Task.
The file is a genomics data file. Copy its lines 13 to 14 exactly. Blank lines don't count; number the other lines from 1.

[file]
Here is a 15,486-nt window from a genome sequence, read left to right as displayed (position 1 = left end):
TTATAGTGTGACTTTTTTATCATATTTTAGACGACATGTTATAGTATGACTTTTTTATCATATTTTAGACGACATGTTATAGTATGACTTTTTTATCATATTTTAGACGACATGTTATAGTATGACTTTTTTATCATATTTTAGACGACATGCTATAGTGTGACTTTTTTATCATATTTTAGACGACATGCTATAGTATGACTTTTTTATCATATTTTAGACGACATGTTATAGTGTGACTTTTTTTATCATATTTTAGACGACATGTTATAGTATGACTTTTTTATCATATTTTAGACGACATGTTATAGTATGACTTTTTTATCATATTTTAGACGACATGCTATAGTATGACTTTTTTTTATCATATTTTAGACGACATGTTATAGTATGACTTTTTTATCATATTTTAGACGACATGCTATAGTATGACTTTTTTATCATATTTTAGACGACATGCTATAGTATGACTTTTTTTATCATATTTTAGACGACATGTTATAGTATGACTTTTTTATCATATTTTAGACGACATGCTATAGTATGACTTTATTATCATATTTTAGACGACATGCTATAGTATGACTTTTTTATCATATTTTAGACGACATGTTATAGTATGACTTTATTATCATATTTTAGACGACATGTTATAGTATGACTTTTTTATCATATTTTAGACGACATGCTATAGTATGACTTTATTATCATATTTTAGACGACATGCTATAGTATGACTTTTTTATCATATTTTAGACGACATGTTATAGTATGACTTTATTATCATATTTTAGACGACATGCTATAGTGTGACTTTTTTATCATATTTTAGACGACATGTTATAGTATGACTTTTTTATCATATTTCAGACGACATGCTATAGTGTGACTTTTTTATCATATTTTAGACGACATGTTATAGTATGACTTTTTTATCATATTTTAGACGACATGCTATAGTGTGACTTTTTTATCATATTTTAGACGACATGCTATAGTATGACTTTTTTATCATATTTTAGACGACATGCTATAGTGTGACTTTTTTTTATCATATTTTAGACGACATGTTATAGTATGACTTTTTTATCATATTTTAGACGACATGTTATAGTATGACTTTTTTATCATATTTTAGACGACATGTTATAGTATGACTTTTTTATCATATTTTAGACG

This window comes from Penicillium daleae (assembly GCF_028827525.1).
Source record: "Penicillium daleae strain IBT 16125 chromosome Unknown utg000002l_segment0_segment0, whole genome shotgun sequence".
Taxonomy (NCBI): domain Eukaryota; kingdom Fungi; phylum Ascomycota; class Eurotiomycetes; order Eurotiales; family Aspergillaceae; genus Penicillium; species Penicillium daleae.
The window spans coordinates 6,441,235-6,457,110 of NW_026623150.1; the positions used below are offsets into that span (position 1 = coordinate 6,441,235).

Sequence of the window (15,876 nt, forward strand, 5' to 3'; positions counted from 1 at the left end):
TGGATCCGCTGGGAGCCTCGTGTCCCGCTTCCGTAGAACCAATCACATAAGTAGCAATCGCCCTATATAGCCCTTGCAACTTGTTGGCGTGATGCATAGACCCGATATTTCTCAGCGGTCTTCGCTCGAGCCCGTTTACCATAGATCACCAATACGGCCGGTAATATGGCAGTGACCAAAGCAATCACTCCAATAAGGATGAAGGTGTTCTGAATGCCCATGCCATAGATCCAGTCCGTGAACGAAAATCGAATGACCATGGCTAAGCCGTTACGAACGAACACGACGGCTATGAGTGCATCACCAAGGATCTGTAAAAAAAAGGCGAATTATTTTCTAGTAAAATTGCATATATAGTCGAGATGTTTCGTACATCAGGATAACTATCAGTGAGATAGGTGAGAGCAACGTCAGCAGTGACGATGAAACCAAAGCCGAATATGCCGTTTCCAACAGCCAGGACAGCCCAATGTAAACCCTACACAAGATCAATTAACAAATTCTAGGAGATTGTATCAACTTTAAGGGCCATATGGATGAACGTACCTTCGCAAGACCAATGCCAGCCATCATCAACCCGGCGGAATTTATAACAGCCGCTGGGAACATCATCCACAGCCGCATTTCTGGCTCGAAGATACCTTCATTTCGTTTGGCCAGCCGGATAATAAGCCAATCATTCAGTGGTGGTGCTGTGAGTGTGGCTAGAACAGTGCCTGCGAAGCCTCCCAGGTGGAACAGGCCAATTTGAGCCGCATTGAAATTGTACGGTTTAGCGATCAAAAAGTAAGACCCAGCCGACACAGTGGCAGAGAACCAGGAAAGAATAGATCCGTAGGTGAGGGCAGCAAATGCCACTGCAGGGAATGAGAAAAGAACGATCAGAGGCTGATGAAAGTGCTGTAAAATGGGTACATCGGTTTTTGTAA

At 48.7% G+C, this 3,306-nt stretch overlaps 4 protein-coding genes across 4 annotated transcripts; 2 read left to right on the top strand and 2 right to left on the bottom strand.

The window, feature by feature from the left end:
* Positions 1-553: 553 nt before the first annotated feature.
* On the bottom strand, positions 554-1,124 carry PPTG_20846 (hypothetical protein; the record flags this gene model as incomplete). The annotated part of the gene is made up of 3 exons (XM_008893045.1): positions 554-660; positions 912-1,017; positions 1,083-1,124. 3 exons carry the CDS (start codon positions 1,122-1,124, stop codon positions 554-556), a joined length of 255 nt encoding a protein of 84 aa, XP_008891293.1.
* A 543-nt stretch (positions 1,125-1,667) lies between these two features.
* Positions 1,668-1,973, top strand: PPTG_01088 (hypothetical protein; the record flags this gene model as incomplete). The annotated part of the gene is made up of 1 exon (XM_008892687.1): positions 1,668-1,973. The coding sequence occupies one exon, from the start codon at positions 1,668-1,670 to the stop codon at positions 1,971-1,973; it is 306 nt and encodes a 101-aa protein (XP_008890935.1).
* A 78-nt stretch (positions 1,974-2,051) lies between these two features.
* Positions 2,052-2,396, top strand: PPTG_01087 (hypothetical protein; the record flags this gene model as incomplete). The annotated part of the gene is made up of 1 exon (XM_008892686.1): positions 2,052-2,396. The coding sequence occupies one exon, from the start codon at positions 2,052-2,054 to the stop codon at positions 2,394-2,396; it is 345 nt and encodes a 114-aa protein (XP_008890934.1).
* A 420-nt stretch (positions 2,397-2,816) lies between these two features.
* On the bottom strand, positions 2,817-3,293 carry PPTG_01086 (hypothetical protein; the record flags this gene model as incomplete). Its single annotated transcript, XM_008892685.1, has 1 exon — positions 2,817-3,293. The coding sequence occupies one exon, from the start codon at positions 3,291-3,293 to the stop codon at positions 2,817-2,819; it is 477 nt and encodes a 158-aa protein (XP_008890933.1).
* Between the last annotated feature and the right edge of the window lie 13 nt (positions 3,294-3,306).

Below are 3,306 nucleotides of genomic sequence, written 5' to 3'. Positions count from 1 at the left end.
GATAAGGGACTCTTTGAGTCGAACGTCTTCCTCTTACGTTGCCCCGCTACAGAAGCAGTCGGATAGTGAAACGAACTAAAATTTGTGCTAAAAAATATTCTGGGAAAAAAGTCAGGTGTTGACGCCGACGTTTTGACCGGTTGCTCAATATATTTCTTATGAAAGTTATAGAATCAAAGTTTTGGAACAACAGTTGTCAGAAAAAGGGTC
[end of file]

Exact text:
* A 543-nt stretch (positions 1,125-1,667) lies between these two features.
* Positions 1,668-1,973, top strand: PPTG_01088 (hypothetical protein; the record flags this gene model as incomplete). The annotated part of the gene is made up of 1 exon (XM_008892687.1): positions 1,668-1,973. The coding sequence occupies one exon, from the start codon at positions 1,668-1,670 to the stop codon at positions 1,971-1,973; it is 306 nt and encodes a 101-aa protein (XP_008890935.1).